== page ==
Several studies have attempted to classify sequences as suicide-related or nonsuicide-related sentences [- ]. Such fixed relation agents require information on the agents themselves in the data set because the model must learn the entities between which the relation should be classified. Furthermore, models developed using the data sources of social media may not be adjustable to data from research articles, mainly because scientific texts follow strict grammatical rules rather than social language [ ], which is characterized by a high rate of abbreviations, nonformal terminology, and metaphoric phrases [ ].
As drug-induced suicide is a type of ADE, we reviewed the published data sets on ADEs. Most of these data sets contain information on drugs and conditions (eg, diseases, signs, and symptoms) and the relationship between these entities. Nikfarjam et al  created the ADRMine data set from posts on Twitter and the health-related social network DailyStrength [ ]. They annotated signs and symptoms at the sentence level, including adverse drug reactions. Van Mulligen et al [ ] created the EU-ADR corpus from the titles and abstracts of MEDLINE articles. They annotated the drugs and diseases and the relationship between these entities. For instance, a drug-disease relation in their corpus indicates that the drug may produce an adverse effect at the sentence level but does not necessarily imply an ADE. Schulz et al [ ] developed another corpus based on case reports from PubMed. They annotated the cases, conditions, findings, factors, negation modifiers, and relationship between these entities. Gurulingappa et al [ ] developed a MEDLINE ADE corpus to support the automatic extraction of drug-related adverse events from case reports in MEDLINE (a subset of PubMed). Their corpus contains 4272 unique sentences and 6821 relations. Alvaro et al [ ] created a source-comparative corpus called TwiMed, which includes annotated drugs, symptoms, diseases, and negative drug-associated outcomes. provides a detailed comparison of these corpora.
Several studies have produced various drug-related corpora and general diseases. However, as the existing corpora seldom focus on drug-induced suicide events, we cannot gain extensive knowledge of medicines that pose a potential risk of suicide. This knowledge gap limits our ability to prevent and reduce the occurrence of drug-related suicides. Moreover, few corpora include the directional relationship between drugs and suicide and vice versa. To address these concerns, we constructed a novel drug-suicide relation (DSR) corpus from a wide range of biomedical articles on PubMed.
The objective of our research was to construct a DSR corpus. The obtained corpus consisted of 11,894 sentences extracted from PubMed research articles. It included (1) annotations on 2 entities (drug and suicidal events) and (2) annotations on the relations between the entities. PubMed provides access to broad-spectrum articles in the biomedical field, covering >70% of all publications . Therefore, our corpus may be useful for developing information extraction models for diverse biomedical databases. To validate our corpus, we evaluated the relation classification performances of Bidirectional Encoder Representations from Transformer (BERT) models fine-tuned on data sets with diverse properties extracted from our corpus.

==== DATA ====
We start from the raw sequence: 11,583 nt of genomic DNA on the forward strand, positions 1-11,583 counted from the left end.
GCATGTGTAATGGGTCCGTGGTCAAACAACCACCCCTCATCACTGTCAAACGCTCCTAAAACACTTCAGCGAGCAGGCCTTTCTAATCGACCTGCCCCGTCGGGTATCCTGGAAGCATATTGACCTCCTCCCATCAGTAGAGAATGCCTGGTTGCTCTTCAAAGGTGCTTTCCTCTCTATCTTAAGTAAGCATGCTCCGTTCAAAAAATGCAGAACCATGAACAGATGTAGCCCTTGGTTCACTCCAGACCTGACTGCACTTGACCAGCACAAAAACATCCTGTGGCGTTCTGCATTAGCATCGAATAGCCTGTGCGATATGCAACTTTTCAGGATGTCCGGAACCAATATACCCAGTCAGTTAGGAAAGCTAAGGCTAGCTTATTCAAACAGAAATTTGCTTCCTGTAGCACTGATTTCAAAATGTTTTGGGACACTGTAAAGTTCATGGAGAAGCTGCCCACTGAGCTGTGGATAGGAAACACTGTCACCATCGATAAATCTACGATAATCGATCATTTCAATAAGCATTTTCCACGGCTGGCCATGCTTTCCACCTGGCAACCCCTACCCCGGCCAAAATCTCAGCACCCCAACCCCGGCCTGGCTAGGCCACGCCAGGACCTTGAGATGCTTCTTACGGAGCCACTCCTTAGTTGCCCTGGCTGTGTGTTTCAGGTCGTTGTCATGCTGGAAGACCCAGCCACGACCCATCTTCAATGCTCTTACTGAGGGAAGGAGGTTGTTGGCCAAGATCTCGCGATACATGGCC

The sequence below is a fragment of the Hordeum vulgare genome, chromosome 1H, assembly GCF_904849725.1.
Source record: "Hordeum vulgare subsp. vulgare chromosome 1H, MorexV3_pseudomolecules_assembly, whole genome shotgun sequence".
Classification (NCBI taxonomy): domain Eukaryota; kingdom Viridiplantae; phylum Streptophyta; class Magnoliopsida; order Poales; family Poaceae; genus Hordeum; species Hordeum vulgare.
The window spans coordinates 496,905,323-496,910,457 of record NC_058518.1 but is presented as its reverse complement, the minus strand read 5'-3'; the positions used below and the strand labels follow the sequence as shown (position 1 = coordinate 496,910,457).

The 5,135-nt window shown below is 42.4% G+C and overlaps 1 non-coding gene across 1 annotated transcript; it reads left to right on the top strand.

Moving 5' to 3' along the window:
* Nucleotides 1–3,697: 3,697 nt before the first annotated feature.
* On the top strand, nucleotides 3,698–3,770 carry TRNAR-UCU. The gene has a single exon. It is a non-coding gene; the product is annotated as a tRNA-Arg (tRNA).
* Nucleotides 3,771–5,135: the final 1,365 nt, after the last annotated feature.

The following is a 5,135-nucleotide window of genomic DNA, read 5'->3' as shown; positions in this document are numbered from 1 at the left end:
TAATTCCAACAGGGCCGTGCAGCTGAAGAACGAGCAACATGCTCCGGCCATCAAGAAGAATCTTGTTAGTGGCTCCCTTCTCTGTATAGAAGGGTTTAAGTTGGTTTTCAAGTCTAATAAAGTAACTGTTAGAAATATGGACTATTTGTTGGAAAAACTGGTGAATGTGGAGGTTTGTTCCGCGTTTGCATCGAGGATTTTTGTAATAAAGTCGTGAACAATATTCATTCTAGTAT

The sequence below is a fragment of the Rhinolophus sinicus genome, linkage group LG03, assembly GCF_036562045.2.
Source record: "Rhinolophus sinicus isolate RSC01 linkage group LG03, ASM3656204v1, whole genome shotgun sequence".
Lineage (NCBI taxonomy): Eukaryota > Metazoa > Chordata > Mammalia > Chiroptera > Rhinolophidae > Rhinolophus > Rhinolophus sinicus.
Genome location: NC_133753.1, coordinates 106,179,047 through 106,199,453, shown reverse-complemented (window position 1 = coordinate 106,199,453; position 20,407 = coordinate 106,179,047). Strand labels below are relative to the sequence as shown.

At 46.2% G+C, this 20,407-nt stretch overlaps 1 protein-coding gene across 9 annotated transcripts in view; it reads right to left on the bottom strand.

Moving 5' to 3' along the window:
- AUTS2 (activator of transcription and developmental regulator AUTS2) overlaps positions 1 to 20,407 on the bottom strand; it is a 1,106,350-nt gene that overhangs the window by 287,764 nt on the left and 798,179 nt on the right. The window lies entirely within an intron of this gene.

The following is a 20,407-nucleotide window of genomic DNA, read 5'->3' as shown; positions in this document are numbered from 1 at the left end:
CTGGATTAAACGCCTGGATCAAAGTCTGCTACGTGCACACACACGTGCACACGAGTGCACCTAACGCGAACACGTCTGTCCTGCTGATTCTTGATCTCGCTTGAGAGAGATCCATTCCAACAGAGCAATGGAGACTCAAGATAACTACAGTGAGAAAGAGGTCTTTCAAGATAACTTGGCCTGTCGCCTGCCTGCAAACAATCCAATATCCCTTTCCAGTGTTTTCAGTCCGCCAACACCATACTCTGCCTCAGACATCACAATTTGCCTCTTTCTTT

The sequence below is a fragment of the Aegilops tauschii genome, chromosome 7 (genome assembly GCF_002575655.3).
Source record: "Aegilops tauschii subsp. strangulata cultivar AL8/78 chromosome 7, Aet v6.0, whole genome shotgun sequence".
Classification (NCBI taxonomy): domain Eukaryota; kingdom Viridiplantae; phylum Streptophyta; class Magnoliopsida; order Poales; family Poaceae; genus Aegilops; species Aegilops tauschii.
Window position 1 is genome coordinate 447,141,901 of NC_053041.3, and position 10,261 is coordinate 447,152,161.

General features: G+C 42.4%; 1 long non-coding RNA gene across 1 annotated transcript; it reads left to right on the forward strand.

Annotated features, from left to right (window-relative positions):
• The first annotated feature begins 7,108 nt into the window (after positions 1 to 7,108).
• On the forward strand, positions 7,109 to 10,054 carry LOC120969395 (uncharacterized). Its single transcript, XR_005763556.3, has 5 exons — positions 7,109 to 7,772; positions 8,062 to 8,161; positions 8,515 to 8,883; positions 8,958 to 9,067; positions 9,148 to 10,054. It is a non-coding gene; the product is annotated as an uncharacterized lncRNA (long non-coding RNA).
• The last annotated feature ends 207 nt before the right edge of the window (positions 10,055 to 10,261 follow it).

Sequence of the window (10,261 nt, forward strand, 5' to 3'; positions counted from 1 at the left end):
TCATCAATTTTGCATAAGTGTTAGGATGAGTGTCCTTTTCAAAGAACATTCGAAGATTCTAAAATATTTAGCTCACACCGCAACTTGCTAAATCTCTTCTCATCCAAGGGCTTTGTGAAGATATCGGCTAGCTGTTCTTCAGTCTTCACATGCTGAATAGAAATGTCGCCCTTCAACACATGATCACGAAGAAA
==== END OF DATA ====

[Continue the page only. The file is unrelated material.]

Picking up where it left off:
This study was conducted in two phases: (1) construction of the DSR corpus and (2) validation of the DSR corpus. To implement the first phase, we developed a sophisticated workflow comprising four steps: (1) data collection, (2) preprocessing stage, (3) data annotation, and (4) postprocessing stage. First, we gathered data from DrugBank and PubMed and preprocessed them for further annotation. Second, we manually annotated the entity pairs and relation classes for each sentence. Third, we created the corpus from the raw annotations via postprocessing of the labeled data. We then built various data sets from the corpus with different parameters for the subsequent phase. In the second phase of our study, we evaluated the performance of the BERT-based relation classification model using several language models (LMs) fine-tuned on various data sets compiled from our developed corpus. Both phases were implemented using Python 3.7.shows the overall workflow for constructing and testing the DSR corpus.
Generation of the DSR Corpus
Data Collection and Preprocessing
We collected the titles and abstracts of all available articles in English on the association between drugs and suicide published by October 13, 2021.presents the search queries used in this study.
PubMed contains metadata at the level of a paper, which are useful for data filtering in the collection stage. When building the search query, we used the Medical Subject Headings (MeSH) terms  “suicidal ideation,” “suicide, attempted,” “suicide, completed,” and “suicide,” along with text words associated with the keyword “suicide” in PubMed. We considered generic drug names from DrugBank version 5.1.8 [ , ] and their synonyms for drugs. We excluded drugs categorized as vitamins, mineral supplements, tonics, blood substitutes, emollients and protectives, antiseptics and disinfectants, or medicated dressings according to the Anatomical Therapeutic Chemical Classification System [ ] and various sections of the classification. We used PyMed package (version 0.8.9) [ ] for PubMed to automate the task of collecting the titles and abstracts of articles associated with each drug.